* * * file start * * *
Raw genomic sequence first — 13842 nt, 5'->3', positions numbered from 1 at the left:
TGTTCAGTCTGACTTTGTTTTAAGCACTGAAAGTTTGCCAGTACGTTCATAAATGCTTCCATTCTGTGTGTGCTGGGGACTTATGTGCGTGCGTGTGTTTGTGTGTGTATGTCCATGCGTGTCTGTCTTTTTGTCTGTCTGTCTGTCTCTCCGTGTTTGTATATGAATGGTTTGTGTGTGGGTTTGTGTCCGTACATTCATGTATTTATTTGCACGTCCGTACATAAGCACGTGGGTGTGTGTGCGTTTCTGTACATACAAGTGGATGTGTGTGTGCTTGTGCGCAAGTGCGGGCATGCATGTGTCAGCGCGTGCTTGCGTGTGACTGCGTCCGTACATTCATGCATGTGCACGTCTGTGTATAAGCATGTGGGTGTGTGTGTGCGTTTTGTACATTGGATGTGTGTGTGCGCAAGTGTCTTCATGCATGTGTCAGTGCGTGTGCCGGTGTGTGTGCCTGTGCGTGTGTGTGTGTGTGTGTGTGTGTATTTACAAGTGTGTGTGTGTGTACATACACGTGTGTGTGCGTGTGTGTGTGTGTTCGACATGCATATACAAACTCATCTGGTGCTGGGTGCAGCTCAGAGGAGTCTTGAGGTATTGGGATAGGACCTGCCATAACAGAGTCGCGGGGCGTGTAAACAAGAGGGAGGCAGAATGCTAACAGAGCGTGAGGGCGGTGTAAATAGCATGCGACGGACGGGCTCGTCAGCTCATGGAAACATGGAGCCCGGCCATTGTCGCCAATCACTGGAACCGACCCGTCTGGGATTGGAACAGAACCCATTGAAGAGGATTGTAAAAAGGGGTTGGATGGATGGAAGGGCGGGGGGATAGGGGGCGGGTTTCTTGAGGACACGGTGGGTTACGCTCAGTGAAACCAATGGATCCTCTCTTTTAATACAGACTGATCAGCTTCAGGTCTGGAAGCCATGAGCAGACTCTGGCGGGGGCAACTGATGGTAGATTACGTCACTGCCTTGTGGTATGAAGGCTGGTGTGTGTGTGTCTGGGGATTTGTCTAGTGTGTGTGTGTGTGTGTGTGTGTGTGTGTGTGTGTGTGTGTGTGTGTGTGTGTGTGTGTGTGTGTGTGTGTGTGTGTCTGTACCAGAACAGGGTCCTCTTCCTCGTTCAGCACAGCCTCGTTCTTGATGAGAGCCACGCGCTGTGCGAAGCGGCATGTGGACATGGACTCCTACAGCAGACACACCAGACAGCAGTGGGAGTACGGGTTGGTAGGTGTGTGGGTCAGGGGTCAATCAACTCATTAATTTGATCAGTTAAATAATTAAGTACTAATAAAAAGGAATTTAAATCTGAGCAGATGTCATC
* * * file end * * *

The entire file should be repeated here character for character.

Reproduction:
Raw genomic sequence first — 13842 nt, 5'->3', positions numbered from 1 at the left:
TGTTCAGTCTGACTTTGTTTTAAGCACTGAAAGTTTGCCAGTACGTTCATAAATGCTTCCATTCTGTGTGTGCTGGGGACTTATGTGCGTGCGTGTGTTTGTGTGTGTATGTCCATGCGTGTCTGTCTTTTTGTCTGTCTGTCTGTCTCTCCGTGTTTGTATATGAATGGTTTGTGTGTGGGTTTGTGTCCGTACATTCATGTATTTATTTGCACGTCCGTACATAAGCACGTGGGTGTGTGTGCGTTTCTGTACATACAAGTGGATGTGTGTGTGCTTGTGCGCAAGTGCGGGCATGCATGTGTCAGCGCGTGCTTGCGTGTGACTGCGTCCGTACATTCATGCATGTGCACGTCTGTGTATAAGCATGTGGGTGTGTGTGTGCGTTTTGTACATTGGATGTGTGTGTGCGCAAGTGTCTTCATGCATGTGTCAGTGCGTGTGCCGGTGTGTGTGCCTGTGCGTGTGTGTGTGTGTGTGTGTGTGTATTTACAAGTGTGTGTGTGTGTACATACACGTGTGTGTGCGTGTGTGTGTGTGTTCGACATGCATATACAAACTCATCTGGTGCTGGGTGCAGCTCAGAGGAGTCTTGAGGTATTGGGATAGGACCTGCCATAACAGAGTCGCGGGGCGTGTAAACAAGAGGGAGGCAGAATGCTAACAGAGCGTGAGGGCGGTGTAAATAGCATGCGACGGACGGGCTCGTCAGCTCATGGAAACATGGAGCCCGGCCATTGTCGCCAATCACTGGAACCGACCCGTCTGGGATTGGAACAGAACCCATTGAAGAGGATTGTAAAAAGGGGTTGGATGGATGGAAGGGCGGGGGGATAGGGGGCGGGTTTCTTGAGGACACGGTGGGTTACGCTCAGTGAAACCAATGGATCCTCTCTTTTAATACAGACTGATCAGCTTCAGGTCTGGAAGCCATGAGCAGACTCTGGCGGGGGCAACTGATGGTAGATTACGTCACTGCCTTGTGGTATGAAGGCTGGTGTGTGTGTGTCTGGGGATTTGTCTAGTGTGTGTGTGTGTGTGTGTGTGTGTGTGTGTGTGTGTGTGTGTGTGTGTGTGTGTGTGTGTGTGTGTGTGTGTGTGTCTGTACCAGAACAGGGTCCTCTTCCTCGTTCAGCACAGCCTCGTTCTTGATGAGAGCCACGCGCTGTGCGAAGCGGCATGTGGACATGGACTCCTACAGCAGACACACCAGACAGCAGTGGGAGTACGGGTTGGTAGGTGTGTGGGTCAGGGGTCAATCAACTCATTAATTTGATCAGTTAAATAATTAAGTACTAATAAAAAGGAATTTAAATCTGAGCAGATGTCATC